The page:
- Open Access
In tribute to, in honor of, and with respectful memories of Professor William C. Shoemaker
© Chernow. 2016
- Published: 22 July 2016
In his work as a scientist (with a number of highly talented co-workers) dedicated to exploring the hemodynamic responses to various forms of trauma and critical illness.
In his successful efforts to create (with some gifted colleagues) a specialty of multi-disciplinary critical care and an organization (the Society of Critical Care Medicine (SCCM)) to serve as a platform for the dissemination of clinical, research, educational, and organizational information which would facilitate growth of the field and provide numerous benefits to members and the patients they serve.
In service to the SCCM as its third President, as a frequent invited lecturer, and, of course, as the founding Editor-In-Chief of the SCCM journal, Critical Care Medicine.
In his mentorship (and encouragement) to many others…always with respect and humility.
Dr. Shoemaker was a prolific clinical investigator. He was the author or co-author of almost 700 scientific publications and 55 books or book chapters , including his role as lead editor (co-edited with several leading authorities) of the Textbook of Critical Care (an incredible amount of work—about 2200 pages and 200 chapters). However, the most noteworthy aspect of his career in clinical research was his focus on the physiologic monitoring of critically ill and traumatically injured patients. Specifically, he and his colleagues were dedicated to evaluating non-invasive hemodynamic monitoring systems as the best continuous way to identify diminished tissue perfusion and consequently impaired oxygen delivery. Dr. Shoemaker and his co-workers were not only focused on describing the hemodynamic and oxygen transport responses to various types of illness and injury but also analyzed the therapeutic implications of their observations. Dr. Shoemaker and his team recognized that early non-invasive hemodynamic monitoring might have important therapeutic and prognostic capabilities. Their work included studies of numerous patients suffering from conditions ranging from head injury to peripheral artery trauma [2–6]. They even used mathematical programs to attempt to facilitate prognostic considerations and therapeutic decision-making [7, 8]. Will was erudite is his approach to discovery and what evolved from this iconic figure, over decades of work, was a platform of findings in hemodynamics and oxygen delivery for others to build upon. For physician-scientists in critical care, this is a person worthy of emulation.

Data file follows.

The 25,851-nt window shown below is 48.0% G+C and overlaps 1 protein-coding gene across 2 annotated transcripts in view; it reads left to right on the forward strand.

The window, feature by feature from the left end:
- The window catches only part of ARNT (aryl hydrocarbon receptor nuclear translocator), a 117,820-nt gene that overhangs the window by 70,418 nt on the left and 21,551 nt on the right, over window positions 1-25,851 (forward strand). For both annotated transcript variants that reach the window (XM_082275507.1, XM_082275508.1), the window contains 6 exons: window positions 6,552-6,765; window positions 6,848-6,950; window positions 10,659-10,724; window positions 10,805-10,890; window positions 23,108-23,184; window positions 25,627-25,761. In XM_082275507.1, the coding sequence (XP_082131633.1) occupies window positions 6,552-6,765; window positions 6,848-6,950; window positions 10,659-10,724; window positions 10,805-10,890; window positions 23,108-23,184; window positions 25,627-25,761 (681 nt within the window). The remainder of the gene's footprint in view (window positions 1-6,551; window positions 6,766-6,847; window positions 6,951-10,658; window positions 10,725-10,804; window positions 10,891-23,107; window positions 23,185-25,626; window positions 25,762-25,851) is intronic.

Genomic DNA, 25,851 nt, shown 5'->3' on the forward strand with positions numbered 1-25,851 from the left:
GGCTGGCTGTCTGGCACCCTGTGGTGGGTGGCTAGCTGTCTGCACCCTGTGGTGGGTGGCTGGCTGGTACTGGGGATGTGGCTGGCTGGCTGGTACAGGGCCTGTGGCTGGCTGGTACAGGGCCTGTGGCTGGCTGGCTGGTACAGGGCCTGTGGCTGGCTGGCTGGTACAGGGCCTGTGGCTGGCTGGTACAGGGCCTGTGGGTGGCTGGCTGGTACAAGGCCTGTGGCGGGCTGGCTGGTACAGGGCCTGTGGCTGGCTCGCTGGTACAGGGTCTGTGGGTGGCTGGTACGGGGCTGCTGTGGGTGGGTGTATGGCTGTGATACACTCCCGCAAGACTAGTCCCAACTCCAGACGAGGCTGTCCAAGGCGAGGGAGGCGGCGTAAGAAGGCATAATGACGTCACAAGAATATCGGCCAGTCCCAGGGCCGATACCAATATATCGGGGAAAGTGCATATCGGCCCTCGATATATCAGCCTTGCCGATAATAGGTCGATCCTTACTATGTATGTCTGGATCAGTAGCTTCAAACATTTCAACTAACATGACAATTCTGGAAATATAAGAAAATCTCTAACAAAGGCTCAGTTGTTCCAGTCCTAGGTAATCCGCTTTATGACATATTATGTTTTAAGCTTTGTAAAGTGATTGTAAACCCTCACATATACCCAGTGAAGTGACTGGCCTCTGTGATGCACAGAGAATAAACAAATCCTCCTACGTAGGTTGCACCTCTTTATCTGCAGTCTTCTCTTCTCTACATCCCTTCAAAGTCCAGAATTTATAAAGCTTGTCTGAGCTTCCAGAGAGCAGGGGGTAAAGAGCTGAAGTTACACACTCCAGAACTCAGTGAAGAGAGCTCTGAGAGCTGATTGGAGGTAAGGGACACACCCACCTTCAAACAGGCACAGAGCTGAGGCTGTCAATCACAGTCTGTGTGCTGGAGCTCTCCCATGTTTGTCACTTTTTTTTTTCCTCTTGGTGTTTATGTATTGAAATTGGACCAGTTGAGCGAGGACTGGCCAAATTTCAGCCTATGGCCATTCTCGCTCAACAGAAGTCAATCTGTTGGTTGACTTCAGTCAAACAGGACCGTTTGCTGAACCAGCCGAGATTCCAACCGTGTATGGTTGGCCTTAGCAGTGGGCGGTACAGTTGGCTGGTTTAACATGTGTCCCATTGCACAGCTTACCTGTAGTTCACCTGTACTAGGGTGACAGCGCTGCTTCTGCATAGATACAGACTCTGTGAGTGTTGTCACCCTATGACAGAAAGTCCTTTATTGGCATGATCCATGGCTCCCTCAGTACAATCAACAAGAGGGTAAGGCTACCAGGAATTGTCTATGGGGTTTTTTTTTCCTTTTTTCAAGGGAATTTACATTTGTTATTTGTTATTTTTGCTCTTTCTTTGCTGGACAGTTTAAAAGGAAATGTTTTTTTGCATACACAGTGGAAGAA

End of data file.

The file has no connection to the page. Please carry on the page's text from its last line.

Clearly, the achievements far outweighed the occasional frustrations.